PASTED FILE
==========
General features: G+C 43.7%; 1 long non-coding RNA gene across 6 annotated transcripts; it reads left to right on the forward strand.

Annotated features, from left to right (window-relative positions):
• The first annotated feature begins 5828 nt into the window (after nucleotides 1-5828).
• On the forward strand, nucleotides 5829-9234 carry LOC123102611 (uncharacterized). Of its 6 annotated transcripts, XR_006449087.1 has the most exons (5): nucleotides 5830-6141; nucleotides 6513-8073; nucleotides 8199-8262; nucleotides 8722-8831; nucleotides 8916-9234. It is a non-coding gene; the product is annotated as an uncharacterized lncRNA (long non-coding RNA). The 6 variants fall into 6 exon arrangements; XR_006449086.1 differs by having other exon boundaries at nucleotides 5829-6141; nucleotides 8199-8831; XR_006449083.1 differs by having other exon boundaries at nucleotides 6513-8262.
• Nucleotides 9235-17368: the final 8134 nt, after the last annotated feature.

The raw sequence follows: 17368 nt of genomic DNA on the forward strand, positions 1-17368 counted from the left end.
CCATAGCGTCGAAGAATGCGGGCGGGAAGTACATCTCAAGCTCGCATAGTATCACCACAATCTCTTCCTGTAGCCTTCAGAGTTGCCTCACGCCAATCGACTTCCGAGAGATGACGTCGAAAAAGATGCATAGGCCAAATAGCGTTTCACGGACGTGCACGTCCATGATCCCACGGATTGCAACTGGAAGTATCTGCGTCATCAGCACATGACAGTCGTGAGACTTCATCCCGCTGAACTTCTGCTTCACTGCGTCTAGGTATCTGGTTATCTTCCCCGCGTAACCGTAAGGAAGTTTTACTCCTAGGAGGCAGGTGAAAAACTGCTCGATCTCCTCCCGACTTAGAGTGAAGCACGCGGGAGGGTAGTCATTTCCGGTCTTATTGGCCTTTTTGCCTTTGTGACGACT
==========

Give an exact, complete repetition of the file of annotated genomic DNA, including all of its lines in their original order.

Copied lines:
General features: G+C 43.7%; 1 long non-coding RNA gene across 6 annotated transcripts; it reads left to right on the forward strand.

Annotated features, from left to right (window-relative positions):
• The first annotated feature begins 5828 nt into the window (after nucleotides 1-5828).
• On the forward strand, nucleotides 5829-9234 carry LOC123102611 (uncharacterized). Of its 6 annotated transcripts, XR_006449087.1 has the most exons (5): nucleotides 5830-6141; nucleotides 6513-8073; nucleotides 8199-8262; nucleotides 8722-8831; nucleotides 8916-9234. It is a non-coding gene; the product is annotated as an uncharacterized lncRNA (long non-coding RNA). The 6 variants fall into 6 exon arrangements; XR_006449086.1 differs by having other exon boundaries at nucleotides 5829-6141; nucleotides 8199-8831; XR_006449083.1 differs by having other exon boundaries at nucleotides 6513-8262.
• Nucleotides 9235-17368: the final 8134 nt, after the last annotated feature.

The raw sequence follows: 17368 nt of genomic DNA on the forward strand, positions 1-17368 counted from the left end.
CCATAGCGTCGAAGAATGCGGGCGGGAAGTACATCTCAAGCTCGCATAGTATCACCACAATCTCTTCCTGTAGCCTTCAGAGTTGCCTCACGCCAATCGACTTCCGAGAGATGACGTCGAAAAAGATGCATAGGCCAAATAGCGTTTCACGGACGTGCACGTCCATGATCCCACGGATTGCAACTGGAAGTATCTGCGTCATCAGCACATGACAGTCGTGAGACTTCATCCCGCTGAACTTCTGCTTCACTGCGTCTAGGTATCTGGTTATCTTCCCCGCGTAACCGTAAGGAAGTTTTACTCCTAGGAGGCAGGTGAAAAACTGCTCGATCTCCTCCCGACTTAGAGTGAAGCACGCGGGAGGGTAGTCATTTCCGGTCTTATTGGCCTTTTTGCCTTTGTGACGACT